Can Employers Request References from Candidates in Certain Roles?
During the recruiting process, small businesses often have questions about requesting references from candidates. A common question is, can we do reference checks for only certain roles? The answer is yes, as long as you’re not discriminating based on protected classes or characteristics.
For example, you may decide that supervisory roles or positions with access to sensitive information warrant this additional step during the hiring process. As with any reference check, don’t forget to get the candidate’s permission first.
That said, some employers like to have consistent practices across the board to reduce the risk of a discrimination claim. Employees can file claims based simply on the appearance of discrimination, and employers may be held liable even if they didn’t intend to discriminate. In this case, doing (or not doing) reference checks for all roles would be the most risk-averse approach.
If you would like to only reference check certain employee groups, you should consider whether your policies and practices are disproportionately affecting employees who share a protected characteristic (race, sex, age over 40, etc.). If candidates who were rejected after a reference check were all or mostly the same gender, for instance, you’d want to be sure that the reference checks were both a business necessity and that there was no other policy you could implement that would have less of an impact on the protected group.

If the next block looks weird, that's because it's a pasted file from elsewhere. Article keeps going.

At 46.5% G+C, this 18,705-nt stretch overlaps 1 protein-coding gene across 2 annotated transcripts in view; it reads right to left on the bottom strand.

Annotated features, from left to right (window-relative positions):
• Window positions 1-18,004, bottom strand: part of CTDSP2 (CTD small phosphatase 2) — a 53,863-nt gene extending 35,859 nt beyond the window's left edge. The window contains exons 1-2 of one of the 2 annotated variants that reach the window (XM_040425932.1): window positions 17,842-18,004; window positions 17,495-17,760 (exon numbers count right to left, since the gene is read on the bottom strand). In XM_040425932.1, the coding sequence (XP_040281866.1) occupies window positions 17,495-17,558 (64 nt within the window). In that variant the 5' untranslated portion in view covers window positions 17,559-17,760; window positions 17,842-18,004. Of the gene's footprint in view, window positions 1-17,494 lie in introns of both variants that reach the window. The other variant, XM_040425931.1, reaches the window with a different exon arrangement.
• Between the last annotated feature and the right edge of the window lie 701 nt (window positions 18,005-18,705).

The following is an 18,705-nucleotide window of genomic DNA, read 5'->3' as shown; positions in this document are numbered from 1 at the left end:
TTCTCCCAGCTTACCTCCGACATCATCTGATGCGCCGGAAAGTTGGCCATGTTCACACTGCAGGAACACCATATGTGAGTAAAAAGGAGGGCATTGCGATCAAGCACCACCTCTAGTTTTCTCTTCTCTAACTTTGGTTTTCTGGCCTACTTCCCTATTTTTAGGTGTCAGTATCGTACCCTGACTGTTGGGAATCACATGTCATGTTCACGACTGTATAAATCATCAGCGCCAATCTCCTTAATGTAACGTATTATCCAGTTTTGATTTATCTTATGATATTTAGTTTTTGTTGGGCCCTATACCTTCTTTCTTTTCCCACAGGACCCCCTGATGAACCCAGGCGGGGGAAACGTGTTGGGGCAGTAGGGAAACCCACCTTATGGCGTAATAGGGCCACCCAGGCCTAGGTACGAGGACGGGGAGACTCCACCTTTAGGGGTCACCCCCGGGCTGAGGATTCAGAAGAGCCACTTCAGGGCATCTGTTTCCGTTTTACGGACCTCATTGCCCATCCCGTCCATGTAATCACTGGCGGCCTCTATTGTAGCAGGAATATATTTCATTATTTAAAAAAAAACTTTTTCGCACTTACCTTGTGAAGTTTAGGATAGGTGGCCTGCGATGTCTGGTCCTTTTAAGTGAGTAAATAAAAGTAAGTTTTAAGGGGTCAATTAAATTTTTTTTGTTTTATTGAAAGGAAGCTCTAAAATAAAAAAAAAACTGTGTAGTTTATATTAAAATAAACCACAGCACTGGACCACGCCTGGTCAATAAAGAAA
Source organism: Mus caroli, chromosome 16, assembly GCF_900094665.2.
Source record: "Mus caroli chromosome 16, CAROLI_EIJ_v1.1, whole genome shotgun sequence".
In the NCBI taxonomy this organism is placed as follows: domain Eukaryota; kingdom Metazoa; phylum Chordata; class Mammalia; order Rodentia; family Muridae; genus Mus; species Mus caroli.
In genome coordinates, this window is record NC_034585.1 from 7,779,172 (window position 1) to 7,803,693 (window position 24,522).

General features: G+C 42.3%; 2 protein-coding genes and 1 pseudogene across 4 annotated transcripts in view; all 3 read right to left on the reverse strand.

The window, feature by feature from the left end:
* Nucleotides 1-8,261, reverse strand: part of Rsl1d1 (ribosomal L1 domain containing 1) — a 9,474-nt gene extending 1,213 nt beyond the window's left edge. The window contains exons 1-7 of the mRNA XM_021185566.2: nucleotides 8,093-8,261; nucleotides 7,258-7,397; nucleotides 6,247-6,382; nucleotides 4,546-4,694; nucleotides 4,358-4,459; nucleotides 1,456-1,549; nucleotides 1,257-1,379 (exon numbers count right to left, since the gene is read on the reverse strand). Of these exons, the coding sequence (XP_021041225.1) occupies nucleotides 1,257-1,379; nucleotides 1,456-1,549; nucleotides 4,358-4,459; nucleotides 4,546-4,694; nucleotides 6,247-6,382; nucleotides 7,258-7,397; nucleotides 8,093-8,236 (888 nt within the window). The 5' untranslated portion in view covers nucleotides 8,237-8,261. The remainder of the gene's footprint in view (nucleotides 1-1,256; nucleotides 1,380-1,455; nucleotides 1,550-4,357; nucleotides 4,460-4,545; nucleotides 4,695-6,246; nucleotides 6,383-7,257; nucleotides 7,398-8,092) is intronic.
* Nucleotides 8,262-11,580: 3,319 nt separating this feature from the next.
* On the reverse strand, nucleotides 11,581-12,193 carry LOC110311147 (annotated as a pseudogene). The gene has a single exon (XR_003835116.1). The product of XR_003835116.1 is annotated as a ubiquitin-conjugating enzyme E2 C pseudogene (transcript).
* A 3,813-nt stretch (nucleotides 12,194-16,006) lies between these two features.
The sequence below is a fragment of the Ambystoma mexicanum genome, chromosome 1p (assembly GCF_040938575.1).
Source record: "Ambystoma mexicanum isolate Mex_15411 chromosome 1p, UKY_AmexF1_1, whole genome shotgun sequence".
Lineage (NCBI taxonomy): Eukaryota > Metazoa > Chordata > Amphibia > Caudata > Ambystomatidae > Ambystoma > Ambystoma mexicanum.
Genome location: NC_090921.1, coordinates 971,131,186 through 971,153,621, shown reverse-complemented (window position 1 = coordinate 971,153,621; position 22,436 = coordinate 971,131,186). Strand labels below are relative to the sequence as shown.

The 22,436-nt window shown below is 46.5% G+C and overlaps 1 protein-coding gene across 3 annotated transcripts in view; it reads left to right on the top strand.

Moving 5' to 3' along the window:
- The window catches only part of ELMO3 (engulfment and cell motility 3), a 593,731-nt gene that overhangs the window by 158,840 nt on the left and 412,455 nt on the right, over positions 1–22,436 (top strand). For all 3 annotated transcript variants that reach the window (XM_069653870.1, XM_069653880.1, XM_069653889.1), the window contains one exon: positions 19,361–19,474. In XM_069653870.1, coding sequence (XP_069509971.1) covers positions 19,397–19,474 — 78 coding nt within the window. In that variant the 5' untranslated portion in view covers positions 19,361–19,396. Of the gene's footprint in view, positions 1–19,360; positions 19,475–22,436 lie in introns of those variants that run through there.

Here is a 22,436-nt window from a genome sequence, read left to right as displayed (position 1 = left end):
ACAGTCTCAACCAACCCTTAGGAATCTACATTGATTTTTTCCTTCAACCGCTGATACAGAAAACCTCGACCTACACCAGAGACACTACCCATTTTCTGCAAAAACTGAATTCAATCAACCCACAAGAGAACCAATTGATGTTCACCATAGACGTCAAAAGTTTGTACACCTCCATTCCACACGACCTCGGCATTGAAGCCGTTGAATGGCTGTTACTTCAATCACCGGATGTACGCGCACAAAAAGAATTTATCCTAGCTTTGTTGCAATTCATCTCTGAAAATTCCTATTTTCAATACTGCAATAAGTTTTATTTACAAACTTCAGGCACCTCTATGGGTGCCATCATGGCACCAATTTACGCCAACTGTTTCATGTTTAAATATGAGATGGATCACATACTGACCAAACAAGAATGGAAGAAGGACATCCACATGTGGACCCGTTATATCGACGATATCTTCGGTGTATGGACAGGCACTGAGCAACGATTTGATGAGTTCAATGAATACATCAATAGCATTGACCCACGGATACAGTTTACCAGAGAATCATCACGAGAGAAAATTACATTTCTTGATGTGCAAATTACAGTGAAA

Why are References Important?
Speaking to references is a great way to get more information about applicants and to verify the information they’ve provided to you. As a best practice, we recommend getting an applicant’s formal written consent to check their references, but if they’ve provided you with a reference list with names and contact methods for this specific purpose, additional authorization is likely not needed.
When speaking with references, open-ended questions are often the most helpful—if they are willing and able to answer them. I like to ask whether the applicant would be a good fit for the role and what skills the applicant has that would make them well-suited to it. I also usually ask about any times the applicant needed to be coached and how they responded to feedback.
If a reference doesn’t seem willing or able to answer open-ended questions, you can ask them to confirm employment information that the candidate has already provided (e.g., dates of employment, reason for leaving). In the process, the reference may open up about the applicant’s strengths and weaknesses related to their previous position or about other job-related details. If they don’t, then I recommend asking whether they’d recommend the applicant for your position. Even a simple yes or no answer will speak volumes.
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Content provided by Ahola's HR Support Center